Violent video games and action movies bristling with mayhem and activating our appetite for fantasy are a part of that fun — imaginatively, vicariously, but vicarious satisfaction is visceral and emotional and often directs our actions.  Note the fervor of, say, Auburn or UCLA sports fans, many of whom have no “membership” status in the university community other than their decision to be fans.  Their “membership” is artificial, but their ardor no less for that, their bodies no less stimulated.

Pride of ownership is also an issue with guns and serves as the bridge to factor number two: beyond the thrill, guns are also symbols.  Their compactness and sleek, efficient construction of wood and metal, their necessary portability and their extension of our hands, our reach – these make guns the perfect fetish items, in both the psychological and anthropological senses.  They become signatures of our identity, then sources of them, and no one wants to think of surrendering his or her identity to any government agency.

This extension of our feelings for guns, the elevation of them to symbols beyond the practical – beyond sport or self-defense – is what makes the issue so emotional, and those who favor gun ownership with moderate restrictions and regulations and those who value their second amendment rights to the point that they eclipse other dimensions of our democracy must  sit down together and admit: “Yes, they’re exciting to shoot; yes, they’re useful as tools, and yes, some of them play the wild card role in our efforts to be safe and fair and free, the most successful experiment in the history of nation-making.” Not until that happens will we have progress.  And we have to enter such negotiations with the understanding that, though few specific scenarios can be prevented with restrictions and background checks, the atmosphere which fosters gun violence can be altered with a multi-faceted, honest and rigorous approach.  If we don’t find some middle ground, the cult of the gun (the thrill, the fun, the empowerment, Heston’s “not-till-they-pry-it-from-my-cold-dead-hands” zeal) will more and more thoroughly define our culture.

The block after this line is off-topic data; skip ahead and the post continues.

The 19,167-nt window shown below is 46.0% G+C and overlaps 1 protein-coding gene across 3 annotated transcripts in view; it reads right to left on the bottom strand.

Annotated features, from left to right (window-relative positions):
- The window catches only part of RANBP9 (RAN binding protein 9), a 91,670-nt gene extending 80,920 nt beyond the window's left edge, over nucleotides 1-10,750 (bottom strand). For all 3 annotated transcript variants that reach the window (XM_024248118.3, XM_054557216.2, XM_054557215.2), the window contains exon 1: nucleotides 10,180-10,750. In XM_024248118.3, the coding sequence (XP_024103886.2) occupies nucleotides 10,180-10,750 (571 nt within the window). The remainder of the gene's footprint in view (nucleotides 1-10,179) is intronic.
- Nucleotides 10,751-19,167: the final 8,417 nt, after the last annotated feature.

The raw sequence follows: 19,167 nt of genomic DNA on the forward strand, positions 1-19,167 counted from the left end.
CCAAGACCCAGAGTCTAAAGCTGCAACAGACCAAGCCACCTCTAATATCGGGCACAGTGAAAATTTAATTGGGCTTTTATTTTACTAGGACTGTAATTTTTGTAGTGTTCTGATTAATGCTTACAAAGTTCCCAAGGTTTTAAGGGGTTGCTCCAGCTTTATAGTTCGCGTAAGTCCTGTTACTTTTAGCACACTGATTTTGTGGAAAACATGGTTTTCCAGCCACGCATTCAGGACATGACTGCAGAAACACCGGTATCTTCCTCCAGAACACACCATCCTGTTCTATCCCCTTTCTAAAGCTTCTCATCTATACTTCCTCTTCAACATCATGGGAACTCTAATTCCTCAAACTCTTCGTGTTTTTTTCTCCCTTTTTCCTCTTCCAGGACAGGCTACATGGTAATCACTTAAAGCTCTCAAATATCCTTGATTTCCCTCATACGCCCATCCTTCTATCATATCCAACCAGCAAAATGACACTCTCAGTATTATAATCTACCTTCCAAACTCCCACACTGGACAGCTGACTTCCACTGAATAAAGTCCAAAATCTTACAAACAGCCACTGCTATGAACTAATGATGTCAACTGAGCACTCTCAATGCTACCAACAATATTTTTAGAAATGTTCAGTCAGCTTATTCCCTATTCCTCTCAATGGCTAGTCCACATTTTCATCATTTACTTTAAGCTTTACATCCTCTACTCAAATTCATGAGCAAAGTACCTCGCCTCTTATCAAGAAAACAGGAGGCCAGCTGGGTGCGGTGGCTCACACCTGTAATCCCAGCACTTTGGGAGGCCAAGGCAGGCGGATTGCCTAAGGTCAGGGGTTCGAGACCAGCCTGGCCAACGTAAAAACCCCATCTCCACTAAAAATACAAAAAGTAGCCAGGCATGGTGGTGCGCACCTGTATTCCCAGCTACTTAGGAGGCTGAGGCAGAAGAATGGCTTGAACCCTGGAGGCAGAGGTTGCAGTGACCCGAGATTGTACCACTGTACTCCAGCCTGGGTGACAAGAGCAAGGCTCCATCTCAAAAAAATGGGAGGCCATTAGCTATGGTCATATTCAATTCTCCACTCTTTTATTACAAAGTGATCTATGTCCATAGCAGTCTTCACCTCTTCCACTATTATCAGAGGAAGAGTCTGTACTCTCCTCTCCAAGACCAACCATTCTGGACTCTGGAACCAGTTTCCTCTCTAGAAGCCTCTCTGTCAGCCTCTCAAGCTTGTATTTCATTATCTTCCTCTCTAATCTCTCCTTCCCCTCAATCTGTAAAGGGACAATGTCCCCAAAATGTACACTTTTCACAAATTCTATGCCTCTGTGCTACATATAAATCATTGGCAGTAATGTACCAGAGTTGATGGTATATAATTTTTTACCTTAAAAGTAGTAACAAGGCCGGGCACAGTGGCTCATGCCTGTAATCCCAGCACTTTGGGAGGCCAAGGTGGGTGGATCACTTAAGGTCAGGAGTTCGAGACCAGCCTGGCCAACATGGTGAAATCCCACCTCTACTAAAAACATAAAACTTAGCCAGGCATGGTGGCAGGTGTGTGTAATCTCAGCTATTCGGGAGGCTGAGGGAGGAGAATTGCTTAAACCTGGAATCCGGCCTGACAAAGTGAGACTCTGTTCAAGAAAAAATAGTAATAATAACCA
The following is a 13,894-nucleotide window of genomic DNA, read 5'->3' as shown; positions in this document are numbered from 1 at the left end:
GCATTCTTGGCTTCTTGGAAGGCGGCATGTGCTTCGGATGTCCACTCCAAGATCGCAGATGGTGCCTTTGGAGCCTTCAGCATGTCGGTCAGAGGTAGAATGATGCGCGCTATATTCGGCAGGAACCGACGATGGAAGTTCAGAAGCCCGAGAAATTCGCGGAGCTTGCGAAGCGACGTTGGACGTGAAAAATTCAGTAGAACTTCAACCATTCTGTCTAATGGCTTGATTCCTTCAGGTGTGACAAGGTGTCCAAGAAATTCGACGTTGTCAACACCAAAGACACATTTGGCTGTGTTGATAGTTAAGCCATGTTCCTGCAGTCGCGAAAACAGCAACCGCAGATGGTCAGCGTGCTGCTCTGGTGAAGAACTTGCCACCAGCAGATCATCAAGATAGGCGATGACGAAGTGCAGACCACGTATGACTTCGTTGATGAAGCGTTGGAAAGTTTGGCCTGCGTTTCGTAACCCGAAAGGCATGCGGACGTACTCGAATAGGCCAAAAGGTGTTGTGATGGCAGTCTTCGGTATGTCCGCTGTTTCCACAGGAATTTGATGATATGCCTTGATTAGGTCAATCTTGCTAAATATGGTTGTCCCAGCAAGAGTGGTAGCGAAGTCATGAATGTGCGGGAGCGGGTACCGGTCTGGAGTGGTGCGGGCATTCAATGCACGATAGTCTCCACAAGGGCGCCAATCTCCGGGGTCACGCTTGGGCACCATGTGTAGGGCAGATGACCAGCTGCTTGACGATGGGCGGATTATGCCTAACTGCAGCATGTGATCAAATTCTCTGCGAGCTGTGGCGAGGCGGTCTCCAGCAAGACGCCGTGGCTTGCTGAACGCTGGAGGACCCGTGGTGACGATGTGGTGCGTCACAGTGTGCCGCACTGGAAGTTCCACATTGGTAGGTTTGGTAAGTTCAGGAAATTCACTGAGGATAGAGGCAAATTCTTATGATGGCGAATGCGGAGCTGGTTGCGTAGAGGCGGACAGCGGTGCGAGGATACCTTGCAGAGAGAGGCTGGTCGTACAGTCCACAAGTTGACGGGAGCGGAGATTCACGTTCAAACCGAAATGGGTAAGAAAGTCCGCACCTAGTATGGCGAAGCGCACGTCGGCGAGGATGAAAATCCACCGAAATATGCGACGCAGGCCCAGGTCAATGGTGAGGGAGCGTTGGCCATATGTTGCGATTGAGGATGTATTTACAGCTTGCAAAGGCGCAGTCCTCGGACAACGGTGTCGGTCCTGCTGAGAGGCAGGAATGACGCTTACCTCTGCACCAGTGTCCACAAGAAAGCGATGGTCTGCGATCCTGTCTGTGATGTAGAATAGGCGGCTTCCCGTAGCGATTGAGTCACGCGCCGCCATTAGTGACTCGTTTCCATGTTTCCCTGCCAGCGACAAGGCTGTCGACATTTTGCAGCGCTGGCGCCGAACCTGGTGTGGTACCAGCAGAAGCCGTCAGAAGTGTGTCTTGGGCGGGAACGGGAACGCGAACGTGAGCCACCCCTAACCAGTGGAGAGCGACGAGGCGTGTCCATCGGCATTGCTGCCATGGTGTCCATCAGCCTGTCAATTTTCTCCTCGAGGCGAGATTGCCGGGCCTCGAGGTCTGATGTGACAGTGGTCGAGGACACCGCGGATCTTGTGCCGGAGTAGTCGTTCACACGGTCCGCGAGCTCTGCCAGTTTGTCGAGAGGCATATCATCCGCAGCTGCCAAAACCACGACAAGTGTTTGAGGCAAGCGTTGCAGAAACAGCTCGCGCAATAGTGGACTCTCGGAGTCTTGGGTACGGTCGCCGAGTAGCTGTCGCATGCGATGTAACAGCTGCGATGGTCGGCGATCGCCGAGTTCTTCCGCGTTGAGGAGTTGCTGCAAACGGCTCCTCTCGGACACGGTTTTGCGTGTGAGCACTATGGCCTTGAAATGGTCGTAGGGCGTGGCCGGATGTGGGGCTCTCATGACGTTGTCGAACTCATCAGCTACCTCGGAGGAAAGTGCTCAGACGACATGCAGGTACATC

I confess that the events of the past few years have almost eliminated any notion that I would now find pleasure in shooting my guns, and the last few months have underscored that new perspective.  I keep them clean but don’t practice.  If there’s a varmint that needs relocation, I’ll abstain from the lethal and do the best I can with an air rifle, though still a little ambivalent about that.  As the song says, “The thrill is gone,” but I do still believe in responsible teaching of works in which gun violence features prominently.  For now, I won’t shy away from All Quiet on the Western Front or Lonesome Dove, Flags in the Dust or “A Good Man Is Hard to Find,” but I think it’s important to begin such discussions by addressing the relation of weapons ownership and use to the context of the works, the societies dramatized on the page.  The Saxons had a saying: “Hope for the best, but don’t leave the house without your spear.”  In the late nineteenth century American West people said that, while Abe Lincoln had made all men free, Samuel Colt had made them equal.  Historically, their perspectives are understandable, but if these axioms must still govern us today, perhaps that means we’ve lost control of this democratic enterprise in matters far more fundamental than questions of whether or not a civilian should be allowed to own a weapon of war or buy one sub rosa at a gun show or carry a hidden revolver into a bar, a church, a college campus.  We’re already seeing signs that the ice we stand on is cracking, and we can’t stand still but must tread softly but decisively, if we’re to prevent our future from being very cold.